Want to Learn Something New? 6 Ways to Learn Cool Skills From Home

Learn New Skills

Learning something new is supposed to be easy on the web. But often, you don’t know the next cool thing you want to learn. There are so many of them that the glut of choices can even make you procrastinate.

There are beginner guides for almost any skill you can think of. Then there are MOOCs which can give you a Master’s level education at the cost of a single book.

To go through the fog, you need to first do your groundwork and decide what you want to learn. The six websites below will help you cut the noise and focus on the one skill you want get better at.

1. Learn-Anything

Learn Anything with interactive mindmaps.

How easy is it to learn something new when the path is laid out for you? Learn-Anything is an Open Source web app that is built on that simple idea. Enter the topic you want to learn more about in the search box.

Learn-Anything then creates an interactive mindmap of a few sub-topics with the resources it finds online. This relationship between the topics can be the learning path you follow.

The learning path may or may not be the most efficient step by step way to master a new subject. But it points you to sites, articles, and software you can jump to immediately.

Learn-Anything is community-powered and it is still a work in progress. But take some inspiration from the interactive maps and create some of our own. Also, log in and contribute to the content by adding resources you come across.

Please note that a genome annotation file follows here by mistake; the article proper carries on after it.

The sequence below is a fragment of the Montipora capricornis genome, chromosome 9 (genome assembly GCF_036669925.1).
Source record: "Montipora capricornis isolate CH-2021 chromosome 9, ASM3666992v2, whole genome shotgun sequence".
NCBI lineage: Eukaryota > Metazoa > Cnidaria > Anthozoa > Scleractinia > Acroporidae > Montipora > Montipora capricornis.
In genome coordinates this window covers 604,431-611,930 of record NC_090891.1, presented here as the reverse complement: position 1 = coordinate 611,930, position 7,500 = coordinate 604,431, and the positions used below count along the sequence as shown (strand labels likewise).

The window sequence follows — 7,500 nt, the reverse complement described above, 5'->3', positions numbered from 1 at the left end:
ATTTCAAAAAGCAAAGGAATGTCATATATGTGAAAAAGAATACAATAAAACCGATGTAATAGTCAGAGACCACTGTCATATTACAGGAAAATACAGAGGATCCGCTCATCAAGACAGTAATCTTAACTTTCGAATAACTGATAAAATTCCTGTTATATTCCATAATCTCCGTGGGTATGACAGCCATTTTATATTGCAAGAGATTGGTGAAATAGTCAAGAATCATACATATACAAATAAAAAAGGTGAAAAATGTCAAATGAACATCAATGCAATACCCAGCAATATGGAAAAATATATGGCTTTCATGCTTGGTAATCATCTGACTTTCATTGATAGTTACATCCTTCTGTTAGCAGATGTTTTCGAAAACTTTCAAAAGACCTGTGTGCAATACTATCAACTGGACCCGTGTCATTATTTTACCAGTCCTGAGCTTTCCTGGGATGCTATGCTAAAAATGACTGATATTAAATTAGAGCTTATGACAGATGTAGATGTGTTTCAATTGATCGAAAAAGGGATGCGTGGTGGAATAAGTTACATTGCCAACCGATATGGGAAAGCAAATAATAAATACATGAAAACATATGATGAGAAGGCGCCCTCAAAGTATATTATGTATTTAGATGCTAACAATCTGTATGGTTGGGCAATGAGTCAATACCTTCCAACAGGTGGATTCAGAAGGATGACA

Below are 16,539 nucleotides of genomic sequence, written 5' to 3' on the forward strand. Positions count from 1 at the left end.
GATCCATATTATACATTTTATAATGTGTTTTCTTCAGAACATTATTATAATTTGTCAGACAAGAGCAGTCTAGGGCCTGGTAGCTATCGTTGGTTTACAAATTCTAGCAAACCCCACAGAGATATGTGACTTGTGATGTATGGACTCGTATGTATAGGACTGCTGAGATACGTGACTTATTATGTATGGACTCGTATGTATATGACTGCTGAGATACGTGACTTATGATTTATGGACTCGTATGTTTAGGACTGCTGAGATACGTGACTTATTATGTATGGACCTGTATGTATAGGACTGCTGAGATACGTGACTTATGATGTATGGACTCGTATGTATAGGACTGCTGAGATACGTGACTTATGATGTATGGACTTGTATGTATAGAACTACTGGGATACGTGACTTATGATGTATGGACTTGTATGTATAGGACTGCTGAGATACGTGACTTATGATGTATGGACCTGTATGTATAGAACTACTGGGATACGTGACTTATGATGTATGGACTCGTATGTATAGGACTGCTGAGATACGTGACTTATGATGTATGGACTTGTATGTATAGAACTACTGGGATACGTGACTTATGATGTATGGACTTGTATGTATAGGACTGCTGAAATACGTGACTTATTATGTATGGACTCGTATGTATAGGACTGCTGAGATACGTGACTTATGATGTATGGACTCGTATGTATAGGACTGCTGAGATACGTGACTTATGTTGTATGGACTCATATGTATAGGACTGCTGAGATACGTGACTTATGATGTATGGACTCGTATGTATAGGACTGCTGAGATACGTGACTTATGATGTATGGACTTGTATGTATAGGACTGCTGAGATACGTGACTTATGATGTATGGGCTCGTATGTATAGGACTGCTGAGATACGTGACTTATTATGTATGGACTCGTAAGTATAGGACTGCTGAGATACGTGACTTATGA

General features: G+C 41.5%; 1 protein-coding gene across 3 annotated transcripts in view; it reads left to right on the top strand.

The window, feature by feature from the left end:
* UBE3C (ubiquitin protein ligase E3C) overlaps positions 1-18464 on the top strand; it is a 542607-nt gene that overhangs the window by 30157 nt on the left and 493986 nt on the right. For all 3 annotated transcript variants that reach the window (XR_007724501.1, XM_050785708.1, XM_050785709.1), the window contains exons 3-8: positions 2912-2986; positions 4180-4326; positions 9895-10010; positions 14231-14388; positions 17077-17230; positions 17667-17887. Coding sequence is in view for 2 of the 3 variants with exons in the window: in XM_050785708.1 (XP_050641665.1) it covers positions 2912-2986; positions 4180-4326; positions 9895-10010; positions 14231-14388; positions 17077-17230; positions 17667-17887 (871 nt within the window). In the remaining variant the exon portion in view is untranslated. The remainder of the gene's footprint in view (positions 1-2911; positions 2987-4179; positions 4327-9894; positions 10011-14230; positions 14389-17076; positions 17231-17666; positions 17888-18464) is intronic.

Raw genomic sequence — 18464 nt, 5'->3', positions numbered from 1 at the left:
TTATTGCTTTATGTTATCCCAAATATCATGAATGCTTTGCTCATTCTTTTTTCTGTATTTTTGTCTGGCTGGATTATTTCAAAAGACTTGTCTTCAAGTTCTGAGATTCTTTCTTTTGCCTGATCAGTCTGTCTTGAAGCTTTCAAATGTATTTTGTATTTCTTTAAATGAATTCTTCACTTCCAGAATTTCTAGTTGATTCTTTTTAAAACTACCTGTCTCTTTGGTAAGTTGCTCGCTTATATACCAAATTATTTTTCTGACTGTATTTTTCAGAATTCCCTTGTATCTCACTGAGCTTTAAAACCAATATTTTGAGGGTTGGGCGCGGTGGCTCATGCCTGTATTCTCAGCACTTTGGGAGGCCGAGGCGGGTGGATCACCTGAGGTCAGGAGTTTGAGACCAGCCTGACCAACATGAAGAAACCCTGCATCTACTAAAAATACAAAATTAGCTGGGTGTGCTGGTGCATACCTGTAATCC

2. OpenCulture


OpenCulture is a massive compilation free courses offered by universities The subjects are arranged alphabetically in a linear list. You can drill down the list and see the media type of the the lecture. For instance, it can be a YouTube video or a podcast on iTunes.

OpenCulture also offers free audio books, free textbooks, and free language lessons. Of particular interest are the curations of Great Lectures, Great Recordings, and Reading Lists.

You might have to hunt a bit among the riches on this site, but it could lead to a few gems. For instance, you can learn all about Game Theory from Stanford University. And then, you can also learn how to win at Texas Hold ‘Em from a MIT lecture.

Want to keep your kids engaged? You will find links pointing to 200 educational resources for kids that include video lessons, apps, books, websites and more

3. Degreed

The Degree learning feed.

The age of lifelong learning has started. Degreed can be your springboard with its learning pathways. The learning platform helps you construct a personal feed of resources around a topic.

Your personal feed can have articles, videos, podcasts, books, and courses. You don’t have to hunt them down yourself as the site’s algorithm curates them for you. But you can also add any material to your profile too.

Think of it as a combination of a Facebook like learning network and place to capture all the best learning materials from anywhere. Use Degreed to follow people who are on similar learning journeys.